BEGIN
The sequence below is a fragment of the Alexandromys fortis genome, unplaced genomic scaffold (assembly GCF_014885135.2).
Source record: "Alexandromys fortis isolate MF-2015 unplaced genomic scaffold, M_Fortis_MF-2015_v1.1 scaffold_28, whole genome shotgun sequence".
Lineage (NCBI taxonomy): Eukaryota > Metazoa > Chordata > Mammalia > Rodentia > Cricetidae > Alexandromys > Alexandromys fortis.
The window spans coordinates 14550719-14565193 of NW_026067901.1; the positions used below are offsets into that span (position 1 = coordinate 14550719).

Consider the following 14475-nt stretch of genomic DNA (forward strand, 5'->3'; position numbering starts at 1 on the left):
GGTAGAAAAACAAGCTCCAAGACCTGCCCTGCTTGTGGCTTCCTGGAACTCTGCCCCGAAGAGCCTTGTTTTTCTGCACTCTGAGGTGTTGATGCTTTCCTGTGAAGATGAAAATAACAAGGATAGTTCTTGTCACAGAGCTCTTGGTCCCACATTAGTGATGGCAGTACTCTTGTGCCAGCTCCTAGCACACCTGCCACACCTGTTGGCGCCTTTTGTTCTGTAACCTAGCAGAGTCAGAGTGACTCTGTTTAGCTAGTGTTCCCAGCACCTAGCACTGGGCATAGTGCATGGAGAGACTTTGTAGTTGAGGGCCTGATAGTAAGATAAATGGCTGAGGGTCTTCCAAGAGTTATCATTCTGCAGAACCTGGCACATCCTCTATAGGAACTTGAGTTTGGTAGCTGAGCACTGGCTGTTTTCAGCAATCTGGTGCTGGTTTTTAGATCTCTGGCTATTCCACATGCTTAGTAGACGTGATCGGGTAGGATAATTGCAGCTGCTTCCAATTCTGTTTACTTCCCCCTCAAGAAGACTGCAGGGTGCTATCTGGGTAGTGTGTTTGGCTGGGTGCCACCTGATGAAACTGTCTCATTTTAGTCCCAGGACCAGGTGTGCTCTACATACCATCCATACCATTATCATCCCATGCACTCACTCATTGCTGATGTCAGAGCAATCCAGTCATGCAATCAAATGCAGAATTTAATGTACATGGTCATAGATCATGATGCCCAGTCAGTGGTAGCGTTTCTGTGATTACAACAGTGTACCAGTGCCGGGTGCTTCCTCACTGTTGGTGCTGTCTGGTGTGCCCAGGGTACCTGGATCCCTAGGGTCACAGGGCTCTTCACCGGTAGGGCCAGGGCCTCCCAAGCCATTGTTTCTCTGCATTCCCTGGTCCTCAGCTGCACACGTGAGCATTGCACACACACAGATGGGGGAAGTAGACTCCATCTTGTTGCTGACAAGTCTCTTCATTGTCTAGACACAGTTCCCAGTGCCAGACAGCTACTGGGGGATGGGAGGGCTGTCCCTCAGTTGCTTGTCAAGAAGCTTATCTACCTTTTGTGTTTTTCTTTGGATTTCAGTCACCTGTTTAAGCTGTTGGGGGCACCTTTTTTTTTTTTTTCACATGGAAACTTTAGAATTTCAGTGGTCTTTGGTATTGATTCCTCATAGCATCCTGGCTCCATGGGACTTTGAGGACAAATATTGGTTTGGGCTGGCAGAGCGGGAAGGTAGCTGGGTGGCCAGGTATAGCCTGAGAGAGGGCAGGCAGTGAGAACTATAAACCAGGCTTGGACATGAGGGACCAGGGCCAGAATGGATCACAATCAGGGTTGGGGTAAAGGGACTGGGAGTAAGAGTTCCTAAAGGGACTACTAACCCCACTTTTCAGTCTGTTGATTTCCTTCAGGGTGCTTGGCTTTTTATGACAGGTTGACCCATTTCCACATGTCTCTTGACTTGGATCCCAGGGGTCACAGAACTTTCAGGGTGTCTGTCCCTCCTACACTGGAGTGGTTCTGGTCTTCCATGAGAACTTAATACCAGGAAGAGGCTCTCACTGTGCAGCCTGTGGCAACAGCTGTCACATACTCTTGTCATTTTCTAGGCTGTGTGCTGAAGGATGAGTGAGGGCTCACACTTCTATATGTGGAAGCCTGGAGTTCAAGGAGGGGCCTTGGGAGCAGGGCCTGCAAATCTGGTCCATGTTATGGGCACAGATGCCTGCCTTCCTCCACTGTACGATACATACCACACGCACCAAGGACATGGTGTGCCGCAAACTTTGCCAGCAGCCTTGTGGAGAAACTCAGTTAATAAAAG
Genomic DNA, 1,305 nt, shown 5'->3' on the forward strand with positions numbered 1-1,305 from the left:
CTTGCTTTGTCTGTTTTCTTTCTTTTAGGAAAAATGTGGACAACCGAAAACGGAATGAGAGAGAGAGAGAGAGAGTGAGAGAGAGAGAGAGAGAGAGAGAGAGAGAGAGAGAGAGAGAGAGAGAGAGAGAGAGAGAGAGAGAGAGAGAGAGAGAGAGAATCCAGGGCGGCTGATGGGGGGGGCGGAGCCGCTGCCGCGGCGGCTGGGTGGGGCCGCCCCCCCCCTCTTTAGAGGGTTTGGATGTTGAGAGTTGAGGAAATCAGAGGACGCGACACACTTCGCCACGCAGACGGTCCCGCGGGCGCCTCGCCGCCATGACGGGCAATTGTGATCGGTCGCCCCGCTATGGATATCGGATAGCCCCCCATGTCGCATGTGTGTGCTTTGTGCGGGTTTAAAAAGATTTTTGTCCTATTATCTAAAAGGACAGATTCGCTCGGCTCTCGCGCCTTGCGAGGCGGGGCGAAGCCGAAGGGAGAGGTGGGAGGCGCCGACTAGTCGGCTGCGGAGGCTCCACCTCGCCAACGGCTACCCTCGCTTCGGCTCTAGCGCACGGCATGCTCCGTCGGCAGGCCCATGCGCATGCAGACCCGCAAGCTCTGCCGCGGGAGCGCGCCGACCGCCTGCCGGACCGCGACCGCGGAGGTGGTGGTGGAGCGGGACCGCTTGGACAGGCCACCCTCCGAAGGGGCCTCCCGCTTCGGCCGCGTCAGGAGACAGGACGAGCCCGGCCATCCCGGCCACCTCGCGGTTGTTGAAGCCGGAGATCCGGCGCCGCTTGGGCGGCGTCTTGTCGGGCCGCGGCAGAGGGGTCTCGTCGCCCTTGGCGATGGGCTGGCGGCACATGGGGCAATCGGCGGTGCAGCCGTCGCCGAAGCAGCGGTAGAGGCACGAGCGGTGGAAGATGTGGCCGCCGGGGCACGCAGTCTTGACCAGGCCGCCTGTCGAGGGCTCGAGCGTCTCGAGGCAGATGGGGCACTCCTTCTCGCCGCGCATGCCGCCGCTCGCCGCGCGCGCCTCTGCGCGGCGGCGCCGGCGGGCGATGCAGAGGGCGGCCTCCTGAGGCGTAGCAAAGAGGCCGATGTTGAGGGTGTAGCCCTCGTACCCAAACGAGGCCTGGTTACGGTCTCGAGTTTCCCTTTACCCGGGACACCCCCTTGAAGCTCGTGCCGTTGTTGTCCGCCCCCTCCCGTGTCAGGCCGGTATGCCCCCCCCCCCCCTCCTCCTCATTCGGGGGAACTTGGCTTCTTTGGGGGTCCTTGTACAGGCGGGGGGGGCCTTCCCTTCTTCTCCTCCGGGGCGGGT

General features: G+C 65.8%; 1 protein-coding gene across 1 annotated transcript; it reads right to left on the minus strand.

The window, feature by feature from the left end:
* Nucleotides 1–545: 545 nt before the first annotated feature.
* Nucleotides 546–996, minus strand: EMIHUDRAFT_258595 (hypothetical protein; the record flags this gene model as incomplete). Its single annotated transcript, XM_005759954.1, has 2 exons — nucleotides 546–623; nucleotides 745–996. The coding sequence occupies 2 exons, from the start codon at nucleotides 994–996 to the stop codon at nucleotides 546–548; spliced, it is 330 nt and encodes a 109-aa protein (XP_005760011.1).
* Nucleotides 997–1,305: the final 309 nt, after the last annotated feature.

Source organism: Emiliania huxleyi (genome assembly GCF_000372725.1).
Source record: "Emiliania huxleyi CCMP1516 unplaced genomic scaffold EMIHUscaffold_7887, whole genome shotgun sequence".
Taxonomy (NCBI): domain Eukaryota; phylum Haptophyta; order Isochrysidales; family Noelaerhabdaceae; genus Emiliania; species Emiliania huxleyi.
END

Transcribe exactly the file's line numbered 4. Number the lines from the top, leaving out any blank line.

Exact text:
The window spans coordinates 14550719-14565193 of NW_026067901.1; the positions used below are offsets into that span (position 1 = coordinate 14550719).